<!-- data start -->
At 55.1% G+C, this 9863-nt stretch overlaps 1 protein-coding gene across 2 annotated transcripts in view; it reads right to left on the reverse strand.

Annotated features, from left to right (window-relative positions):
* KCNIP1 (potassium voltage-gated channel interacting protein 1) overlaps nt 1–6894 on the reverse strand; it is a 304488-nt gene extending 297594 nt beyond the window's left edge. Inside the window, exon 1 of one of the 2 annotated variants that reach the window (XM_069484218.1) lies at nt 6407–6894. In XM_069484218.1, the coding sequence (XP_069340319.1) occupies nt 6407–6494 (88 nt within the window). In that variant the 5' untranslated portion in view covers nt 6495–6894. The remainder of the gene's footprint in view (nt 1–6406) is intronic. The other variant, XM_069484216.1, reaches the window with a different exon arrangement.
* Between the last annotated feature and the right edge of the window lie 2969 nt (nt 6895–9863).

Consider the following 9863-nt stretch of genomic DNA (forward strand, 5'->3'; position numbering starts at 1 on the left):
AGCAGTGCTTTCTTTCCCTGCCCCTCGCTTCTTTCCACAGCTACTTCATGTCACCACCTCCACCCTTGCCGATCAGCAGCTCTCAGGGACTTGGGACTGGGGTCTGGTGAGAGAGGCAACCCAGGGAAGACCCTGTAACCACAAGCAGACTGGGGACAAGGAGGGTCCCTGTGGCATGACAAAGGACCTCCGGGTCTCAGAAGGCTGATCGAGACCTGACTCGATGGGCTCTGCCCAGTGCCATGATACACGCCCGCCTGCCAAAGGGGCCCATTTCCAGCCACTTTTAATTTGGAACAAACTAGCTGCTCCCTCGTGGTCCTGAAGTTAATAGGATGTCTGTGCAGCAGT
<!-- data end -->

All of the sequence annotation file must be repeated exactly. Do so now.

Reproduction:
At 55.1% G+C, this 9863-nt stretch overlaps 1 protein-coding gene across 2 annotated transcripts in view; it reads right to left on the reverse strand.

Annotated features, from left to right (window-relative positions):
* KCNIP1 (potassium voltage-gated channel interacting protein 1) overlaps nt 1–6894 on the reverse strand; it is a 304488-nt gene extending 297594 nt beyond the window's left edge. Inside the window, exon 1 of one of the 2 annotated variants that reach the window (XM_069484218.1) lies at nt 6407–6894. In XM_069484218.1, the coding sequence (XP_069340319.1) occupies nt 6407–6494 (88 nt within the window). In that variant the 5' untranslated portion in view covers nt 6495–6894. The remainder of the gene's footprint in view (nt 1–6406) is intronic. The other variant, XM_069484216.1, reaches the window with a different exon arrangement.
* Between the last annotated feature and the right edge of the window lie 2969 nt (nt 6895–9863).

Consider the following 9863-nt stretch of genomic DNA (forward strand, 5'->3'; position numbering starts at 1 on the left):
AGCAGTGCTTTCTTTCCCTGCCCCTCGCTTCTTTCCACAGCTACTTCATGTCACCACCTCCACCCTTGCCGATCAGCAGCTCTCAGGGACTTGGGACTGGGGTCTGGTGAGAGAGGCAACCCAGGGAAGACCCTGTAACCACAAGCAGACTGGGGACAAGGAGGGTCCCTGTGGCATGACAAAGGACCTCCGGGTCTCAGAAGGCTGATCGAGACCTGACTCGATGGGCTCTGCCCAGTGCCATGATACACGCCCGCCTGCCAAAGGGGCCCATTTCCAGCCACTTTTAATTTGGAACAAACTAGCTGCTCCCTCGTGGTCCTGAAGTTAATAGGATGTCTGTGCAGCAGT